What is Pipe Scale?

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  • Written By: M. McGee
  • Edited By: Lauren Fritsky
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  • Last Modified Date: 11 August 2019
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In most cases, pipe scale is the material that builds up on the inside of pipes. This material makes the inner area of the pipe smaller, which will either decrease the volume or increase the pressure of the liquid flowing through the system. In addition, this makes machinery based on flowing water work harder to gain the amount of liquid they need. Pipe scale is also the term used to describe the musical resonance of a specific pipe on a pipe organ.

Pipe scale mostly consists of minerals present in the liquid flowing through the pipe. In water, this generally means calcium and magnesium. As water flows, small irregularities in the pipe's surface will catch impurities. These impurities will continue to catch on these rough spots, causing them to grow. This is similar to how the formations in caves are made, just much faster.

The buildup of pipe scale has several direct impacts on the liquid in the pipe. As the inner surface of the pipe becomes smaller, the liquid must change its flow patterns to compensate. If the system allows for quantity variations, the volume of water transferred by the system will begin to decrease. If the system transfers a set volume of liquid, then the pressure and speed will build up in the pipe. This could cause problems if there are weak or leaky joints in the system.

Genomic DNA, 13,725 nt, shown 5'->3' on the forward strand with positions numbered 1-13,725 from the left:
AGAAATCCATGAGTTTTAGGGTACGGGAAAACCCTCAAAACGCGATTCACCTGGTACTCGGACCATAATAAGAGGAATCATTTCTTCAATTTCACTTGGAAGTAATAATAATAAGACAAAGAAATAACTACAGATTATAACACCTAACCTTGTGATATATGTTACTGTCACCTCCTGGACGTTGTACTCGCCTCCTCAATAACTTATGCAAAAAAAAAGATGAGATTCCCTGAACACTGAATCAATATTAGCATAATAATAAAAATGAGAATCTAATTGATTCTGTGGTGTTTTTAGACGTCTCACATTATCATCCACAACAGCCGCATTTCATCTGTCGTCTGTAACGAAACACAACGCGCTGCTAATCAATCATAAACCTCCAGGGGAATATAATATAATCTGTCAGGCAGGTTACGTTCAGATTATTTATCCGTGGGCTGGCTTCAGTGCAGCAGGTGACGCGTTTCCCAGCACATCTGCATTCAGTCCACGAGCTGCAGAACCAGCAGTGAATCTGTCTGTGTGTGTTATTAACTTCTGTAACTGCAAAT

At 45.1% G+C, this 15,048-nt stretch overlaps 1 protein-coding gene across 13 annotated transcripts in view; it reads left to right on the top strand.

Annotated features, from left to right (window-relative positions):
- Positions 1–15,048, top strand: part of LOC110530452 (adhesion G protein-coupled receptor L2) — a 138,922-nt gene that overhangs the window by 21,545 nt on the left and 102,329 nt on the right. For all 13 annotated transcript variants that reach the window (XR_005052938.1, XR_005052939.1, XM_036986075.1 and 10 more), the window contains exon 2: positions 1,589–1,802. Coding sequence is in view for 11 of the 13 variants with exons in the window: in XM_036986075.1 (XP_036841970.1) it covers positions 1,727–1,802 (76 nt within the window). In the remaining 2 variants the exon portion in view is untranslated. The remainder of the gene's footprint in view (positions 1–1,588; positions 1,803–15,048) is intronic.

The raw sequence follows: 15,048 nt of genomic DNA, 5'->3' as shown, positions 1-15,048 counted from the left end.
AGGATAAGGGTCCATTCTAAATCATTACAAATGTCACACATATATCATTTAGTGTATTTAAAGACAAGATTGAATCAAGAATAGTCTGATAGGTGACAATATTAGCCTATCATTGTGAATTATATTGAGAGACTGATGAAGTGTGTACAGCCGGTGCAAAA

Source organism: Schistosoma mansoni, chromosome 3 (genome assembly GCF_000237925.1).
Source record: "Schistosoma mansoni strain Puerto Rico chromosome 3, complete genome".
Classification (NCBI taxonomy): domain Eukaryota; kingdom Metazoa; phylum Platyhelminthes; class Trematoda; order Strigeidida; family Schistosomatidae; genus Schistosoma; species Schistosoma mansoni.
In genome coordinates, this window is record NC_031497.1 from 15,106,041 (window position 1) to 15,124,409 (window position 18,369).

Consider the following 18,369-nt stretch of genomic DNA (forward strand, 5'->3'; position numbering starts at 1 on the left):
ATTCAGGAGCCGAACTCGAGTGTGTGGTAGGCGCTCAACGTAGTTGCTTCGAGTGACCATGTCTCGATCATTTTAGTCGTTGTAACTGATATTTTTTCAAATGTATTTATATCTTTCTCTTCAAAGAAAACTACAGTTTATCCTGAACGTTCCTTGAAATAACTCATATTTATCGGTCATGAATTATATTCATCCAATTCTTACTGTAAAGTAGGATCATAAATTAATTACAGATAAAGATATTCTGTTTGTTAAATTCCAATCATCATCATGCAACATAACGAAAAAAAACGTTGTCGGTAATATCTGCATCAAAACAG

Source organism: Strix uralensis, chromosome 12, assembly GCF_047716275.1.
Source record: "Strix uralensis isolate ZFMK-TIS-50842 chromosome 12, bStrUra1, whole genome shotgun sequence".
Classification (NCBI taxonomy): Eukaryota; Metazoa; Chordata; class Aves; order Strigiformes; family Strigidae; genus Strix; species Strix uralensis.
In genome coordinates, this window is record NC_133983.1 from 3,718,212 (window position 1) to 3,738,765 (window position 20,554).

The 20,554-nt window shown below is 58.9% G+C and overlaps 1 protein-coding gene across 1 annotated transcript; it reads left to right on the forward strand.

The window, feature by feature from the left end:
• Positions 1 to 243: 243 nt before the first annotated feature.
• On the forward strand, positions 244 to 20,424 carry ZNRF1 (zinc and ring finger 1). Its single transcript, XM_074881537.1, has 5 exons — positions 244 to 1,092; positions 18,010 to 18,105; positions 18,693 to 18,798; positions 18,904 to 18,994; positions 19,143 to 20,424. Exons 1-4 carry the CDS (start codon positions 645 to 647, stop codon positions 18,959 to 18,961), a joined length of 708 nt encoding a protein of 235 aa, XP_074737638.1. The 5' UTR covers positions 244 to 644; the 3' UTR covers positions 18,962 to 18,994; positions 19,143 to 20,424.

This change in the flow of the liquid may cause problems for systems that rely on it. Systems that use water, like dishwashers or boilers, will need to work harder to get the requisite amount of water they need. This results in more pumping time for the appliance, which ultimately means more electricity used. Non-water systems may have more trouble. If the liquid is a coolant or lubricant, then the flow changes could cause a catastrophic failure of the attached device.

There are several indirect results of pipe scale as well. Longer drain time for sinks and bathtubs allow bacteria and grime to build up. The scale makes the flowing liquid more mineral-rich, which prevents soap from lathering and changes the flavor of drinking water. This also moves the minerals into the attached systems, shortening the lives of attached devices.

When pipe scale refers to music, it is the ratio of the pipes length to diameter. In general, longer pipes are low tones and short pipes are higher-pitched. Changing the width of the pipe allows some pipes to be shorter or longer without changing the tone.


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